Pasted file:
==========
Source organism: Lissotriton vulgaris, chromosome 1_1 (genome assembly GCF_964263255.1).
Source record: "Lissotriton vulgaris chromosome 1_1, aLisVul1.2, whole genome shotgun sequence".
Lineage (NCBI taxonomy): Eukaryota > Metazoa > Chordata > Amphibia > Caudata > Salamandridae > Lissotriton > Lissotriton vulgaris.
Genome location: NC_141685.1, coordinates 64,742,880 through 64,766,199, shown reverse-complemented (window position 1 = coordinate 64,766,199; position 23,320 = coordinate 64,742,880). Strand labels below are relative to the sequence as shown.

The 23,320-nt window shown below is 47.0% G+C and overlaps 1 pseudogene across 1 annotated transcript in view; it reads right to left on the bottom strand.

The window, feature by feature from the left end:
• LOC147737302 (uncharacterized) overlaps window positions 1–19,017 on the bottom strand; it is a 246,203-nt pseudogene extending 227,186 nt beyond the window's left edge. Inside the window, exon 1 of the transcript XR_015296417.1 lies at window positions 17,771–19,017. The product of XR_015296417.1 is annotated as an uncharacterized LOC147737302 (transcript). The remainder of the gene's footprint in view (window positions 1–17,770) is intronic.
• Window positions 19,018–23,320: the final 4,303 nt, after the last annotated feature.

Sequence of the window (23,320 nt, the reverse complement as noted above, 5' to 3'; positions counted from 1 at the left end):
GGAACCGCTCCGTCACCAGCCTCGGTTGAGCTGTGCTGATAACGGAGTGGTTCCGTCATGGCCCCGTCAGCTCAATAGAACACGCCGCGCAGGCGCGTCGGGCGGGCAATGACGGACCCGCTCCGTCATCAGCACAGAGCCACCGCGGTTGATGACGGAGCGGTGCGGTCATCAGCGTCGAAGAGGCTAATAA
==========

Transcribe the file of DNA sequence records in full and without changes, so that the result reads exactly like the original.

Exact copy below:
Source organism: Lissotriton vulgaris, chromosome 1_1 (genome assembly GCF_964263255.1).
Source record: "Lissotriton vulgaris chromosome 1_1, aLisVul1.2, whole genome shotgun sequence".
Lineage (NCBI taxonomy): Eukaryota > Metazoa > Chordata > Amphibia > Caudata > Salamandridae > Lissotriton > Lissotriton vulgaris.
Genome location: NC_141685.1, coordinates 64,742,880 through 64,766,199, shown reverse-complemented (window position 1 = coordinate 64,766,199; position 23,320 = coordinate 64,742,880). Strand labels below are relative to the sequence as shown.

The 23,320-nt window shown below is 47.0% G+C and overlaps 1 pseudogene across 1 annotated transcript in view; it reads right to left on the bottom strand.

The window, feature by feature from the left end:
• LOC147737302 (uncharacterized) overlaps window positions 1–19,017 on the bottom strand; it is a 246,203-nt pseudogene extending 227,186 nt beyond the window's left edge. Inside the window, exon 1 of the transcript XR_015296417.1 lies at window positions 17,771–19,017. The product of XR_015296417.1 is annotated as an uncharacterized LOC147737302 (transcript). The remainder of the gene's footprint in view (window positions 1–17,770) is intronic.
• Window positions 19,018–23,320: the final 4,303 nt, after the last annotated feature.

Sequence of the window (23,320 nt, the reverse complement as noted above, 5' to 3'; positions counted from 1 at the left end):
GGAACCGCTCCGTCACCAGCCTCGGTTGAGCTGTGCTGATAACGGAGTGGTTCCGTCATGGCCCCGTCAGCTCAATAGAACACGCCGCGCAGGCGCGTCGGGCGGGCAATGACGGACCCGCTCCGTCATCAGCACAGAGCCACCGCGGTTGATGACGGAGCGGTGCGGTCATCAGCGTCGAAGAGGCTAATAA